26 reasons to be stoked for Six Nations finale

Hats off to Six Nations Rugby for having the foresight to schedule a down week in the 2018 Championship. It coincides with one of the most severe weather events in a generation. Simon Lewis used the pause to encapsulate the various whys, wows, wherefores, and what-nexts

A is for Anticipation

— of a potentially momentous two games for Ireland. Scotland visit Dublin, next Saturday, and if Ireland overcome the uber-confident men in blue, and if France do a number on England, directly afterwards, then Joe Schmidt’s team could be crowned champions with a week to spare. Did we just jinx that? Either way, an Irish victory at the Aviva will set up a Grand Slam trip to Twickenham on St Patrick’s Day.

B is for Bubble

— as in the sheer, diaphanous membrane enveloping the Ireland camp. It protects Schmidt’s squad from any hint of optimism, hope, excitement, or expectation being emitted from the Irish public about the prospect of Six Nations success. Such bad juju would seriously undermine the fortunes of our brave boys and must be resisted at all costs.

C is for Centres

26 reasons to be stoked for Six Nations finale

— Much like loaves of bread, Ireland is running out. Without Jared Payne, since last summer, and missing Garry Ringrose, for the first three games, they lost Robbie Henshaw to a serious shoulder injury in round two. Next to disappear was Chris Farrell, a Six Nations debutant and man-of-the-match in last Saturday’s win over Wales. He suffered knee-ligament damage in training on Tuesday. Just as Ireland were considering cloning Bundee Aki to face the Scots, Ringrose looks likely to be pressed into service, without any game time since the New Year.

D is for Drop goal

— That thing of wonder, which delivered the 2003 World Cup to England and the 2009 Grand Slam for Ireland, but remarkably underused in Test rugby since. Step forward Jonathan Sexton to resurrect the art and rescue Ireland’s 2018 championship campaign, at the first hurdle. His wonderfully executed kick, launched from behind France’s 10-metre line, was a thing of beauty and perfection. It brought victory in the Parisian rain. And the way this championship is unfolding, it may well take another to secure the title on March 17.

E is for Eddie’s England.

Defeats have been rare events on Jones’s watch, since he took charge, after the 2015 World Cup. Ireland were the first to inflict a defeat since that tournament, in the final game of the 2017 Six Nations, and, last week, it was Scotland, at Murrayfield. The parallels are obvious: championship away games in hostile environments and a failure to react to the hosts’ ferocity. The fascinating question is how England will react when they go into another lion’s den, at Stade de France.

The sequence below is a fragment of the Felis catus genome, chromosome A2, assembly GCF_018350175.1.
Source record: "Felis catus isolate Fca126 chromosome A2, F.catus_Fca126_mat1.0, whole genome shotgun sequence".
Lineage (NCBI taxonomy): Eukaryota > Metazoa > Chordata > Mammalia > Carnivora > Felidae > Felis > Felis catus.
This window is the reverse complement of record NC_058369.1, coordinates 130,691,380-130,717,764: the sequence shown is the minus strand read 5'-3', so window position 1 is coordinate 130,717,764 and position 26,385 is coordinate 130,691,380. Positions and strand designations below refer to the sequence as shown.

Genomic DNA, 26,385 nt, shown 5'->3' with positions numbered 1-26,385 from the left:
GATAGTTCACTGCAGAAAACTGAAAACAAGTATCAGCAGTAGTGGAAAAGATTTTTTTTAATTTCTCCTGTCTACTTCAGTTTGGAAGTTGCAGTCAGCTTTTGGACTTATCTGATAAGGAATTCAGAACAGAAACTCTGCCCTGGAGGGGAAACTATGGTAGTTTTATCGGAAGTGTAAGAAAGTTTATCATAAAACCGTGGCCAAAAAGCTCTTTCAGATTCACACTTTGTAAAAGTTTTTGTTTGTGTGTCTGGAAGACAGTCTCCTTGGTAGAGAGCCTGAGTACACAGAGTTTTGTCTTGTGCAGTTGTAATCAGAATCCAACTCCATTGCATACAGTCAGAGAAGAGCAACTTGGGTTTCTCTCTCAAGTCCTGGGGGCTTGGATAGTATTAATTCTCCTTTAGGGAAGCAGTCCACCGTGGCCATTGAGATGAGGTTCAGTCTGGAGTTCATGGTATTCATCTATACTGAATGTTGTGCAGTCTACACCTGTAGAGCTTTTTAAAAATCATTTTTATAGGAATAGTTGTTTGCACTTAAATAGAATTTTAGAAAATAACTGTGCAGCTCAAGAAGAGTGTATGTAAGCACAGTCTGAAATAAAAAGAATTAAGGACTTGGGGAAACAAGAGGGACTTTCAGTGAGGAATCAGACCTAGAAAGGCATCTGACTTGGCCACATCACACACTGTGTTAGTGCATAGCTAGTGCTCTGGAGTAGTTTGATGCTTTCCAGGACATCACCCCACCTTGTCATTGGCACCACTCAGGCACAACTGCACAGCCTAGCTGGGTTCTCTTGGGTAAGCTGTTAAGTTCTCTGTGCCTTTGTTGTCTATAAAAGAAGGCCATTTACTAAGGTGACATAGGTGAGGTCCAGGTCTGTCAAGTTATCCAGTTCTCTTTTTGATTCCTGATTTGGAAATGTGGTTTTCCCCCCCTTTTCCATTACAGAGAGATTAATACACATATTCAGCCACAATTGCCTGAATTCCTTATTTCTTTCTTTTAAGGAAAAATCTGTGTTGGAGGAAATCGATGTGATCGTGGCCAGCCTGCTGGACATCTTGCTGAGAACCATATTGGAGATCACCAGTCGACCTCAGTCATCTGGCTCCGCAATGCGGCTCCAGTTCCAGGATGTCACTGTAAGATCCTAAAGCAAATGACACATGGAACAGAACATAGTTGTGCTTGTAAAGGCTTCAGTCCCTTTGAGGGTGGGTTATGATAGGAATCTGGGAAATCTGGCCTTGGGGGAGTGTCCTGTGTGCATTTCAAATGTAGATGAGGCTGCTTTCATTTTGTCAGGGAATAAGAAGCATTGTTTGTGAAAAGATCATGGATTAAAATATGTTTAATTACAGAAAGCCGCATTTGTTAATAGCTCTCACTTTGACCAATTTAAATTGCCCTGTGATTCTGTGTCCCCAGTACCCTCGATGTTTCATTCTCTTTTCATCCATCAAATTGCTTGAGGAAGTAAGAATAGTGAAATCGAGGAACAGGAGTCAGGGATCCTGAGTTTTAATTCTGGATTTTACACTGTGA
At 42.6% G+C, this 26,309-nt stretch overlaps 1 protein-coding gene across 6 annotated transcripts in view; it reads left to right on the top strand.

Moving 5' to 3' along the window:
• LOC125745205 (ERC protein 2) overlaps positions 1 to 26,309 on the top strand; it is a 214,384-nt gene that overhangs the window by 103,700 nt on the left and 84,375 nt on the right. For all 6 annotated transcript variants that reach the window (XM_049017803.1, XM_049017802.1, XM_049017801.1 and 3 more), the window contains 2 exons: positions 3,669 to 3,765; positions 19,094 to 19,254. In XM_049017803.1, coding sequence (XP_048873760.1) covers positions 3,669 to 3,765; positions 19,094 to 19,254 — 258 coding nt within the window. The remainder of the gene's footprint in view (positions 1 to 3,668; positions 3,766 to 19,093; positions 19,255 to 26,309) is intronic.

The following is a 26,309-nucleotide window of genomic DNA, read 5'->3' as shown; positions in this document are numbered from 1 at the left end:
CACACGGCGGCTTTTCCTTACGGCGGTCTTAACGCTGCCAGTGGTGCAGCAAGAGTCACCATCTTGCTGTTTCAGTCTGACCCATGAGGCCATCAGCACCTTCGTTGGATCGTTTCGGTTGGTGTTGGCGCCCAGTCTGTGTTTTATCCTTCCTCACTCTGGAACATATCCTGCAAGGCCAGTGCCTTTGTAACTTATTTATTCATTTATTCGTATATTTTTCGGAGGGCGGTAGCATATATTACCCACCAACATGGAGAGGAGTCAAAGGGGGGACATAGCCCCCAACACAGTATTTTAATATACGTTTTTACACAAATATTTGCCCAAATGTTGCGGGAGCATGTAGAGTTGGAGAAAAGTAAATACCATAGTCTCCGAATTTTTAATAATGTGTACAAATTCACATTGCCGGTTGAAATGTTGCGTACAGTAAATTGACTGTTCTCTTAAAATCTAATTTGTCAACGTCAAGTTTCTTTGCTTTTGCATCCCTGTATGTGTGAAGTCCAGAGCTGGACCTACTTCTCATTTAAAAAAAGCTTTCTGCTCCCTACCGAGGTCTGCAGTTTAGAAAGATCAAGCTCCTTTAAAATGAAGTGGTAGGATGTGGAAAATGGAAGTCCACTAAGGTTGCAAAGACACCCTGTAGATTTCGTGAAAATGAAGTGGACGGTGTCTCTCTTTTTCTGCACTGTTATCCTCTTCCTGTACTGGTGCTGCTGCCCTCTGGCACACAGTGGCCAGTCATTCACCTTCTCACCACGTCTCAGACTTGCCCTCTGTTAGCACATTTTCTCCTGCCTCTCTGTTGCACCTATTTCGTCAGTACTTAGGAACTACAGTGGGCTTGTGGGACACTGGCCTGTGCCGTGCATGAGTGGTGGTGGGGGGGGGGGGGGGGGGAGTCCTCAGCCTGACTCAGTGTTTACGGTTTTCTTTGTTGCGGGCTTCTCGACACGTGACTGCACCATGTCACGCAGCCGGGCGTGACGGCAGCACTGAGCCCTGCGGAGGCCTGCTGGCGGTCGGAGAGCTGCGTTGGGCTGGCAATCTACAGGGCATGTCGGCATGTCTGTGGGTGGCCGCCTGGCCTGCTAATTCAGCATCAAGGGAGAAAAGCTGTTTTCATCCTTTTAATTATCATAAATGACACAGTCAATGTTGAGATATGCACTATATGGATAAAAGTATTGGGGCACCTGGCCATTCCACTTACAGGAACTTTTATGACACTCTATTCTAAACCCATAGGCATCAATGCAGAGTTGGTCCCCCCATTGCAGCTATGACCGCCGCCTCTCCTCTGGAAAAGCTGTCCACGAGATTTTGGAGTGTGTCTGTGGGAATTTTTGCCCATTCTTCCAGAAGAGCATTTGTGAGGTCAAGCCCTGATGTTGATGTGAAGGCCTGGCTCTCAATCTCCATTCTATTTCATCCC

F is for Forty-One

— Phases, that is. As wonderful as Johnny Sexton’s game-winning drop goal in Paris was, it needed all 41 — count them — to put Ireland’s fly-half into position to execute. It was a compelling sequence of play, five minutes and 22 seconds of pulsating action, from the moment Sexton caught Anthony Belleau’s missed penalty, behind the posts, and marched his team upfield to dispatch the winning kick, every phase a heart-pounding drama in its own right. Easily the most memorable snapshot of the championship, so far.

G is for Grand Slam

— Ireland are the last men standing, following England’s defeat to Scotland, and now stand 160 minutes from rugby immortality, as they bid to join their predecessors, of 1948 and 2009, as the third team to sweep the board with their Northern Hemisphere rivals. The win over Wales was Ireland’s 10th in succession, equalling a record set by Eddie O’Sullivan’s side in 2002-03. Declan Kidney’s men also went 10 matches unbeaten, between 2008-09, and though that included a 20-20 draw with Australia, in November, 2009, it also included the Slam. An omen to match the momentum?

H is for HIAs

— There was controversy over the possible misuse of head-injury assessments to allow tactical substitutions, once benches have been emptied. France’s re-introduction of goal-kicking scrum-half, Maxime Machenaud, in the second-half against Ireland, was the subject of a Six Nations investigation. The independent match doctor determined the player who had replaced him, Antoine Dupont, needed an HIA, when it appeared he had sustained a knee injury. France were cleared of any involvement in the decision, but this remains a grey area.

I is for Injuries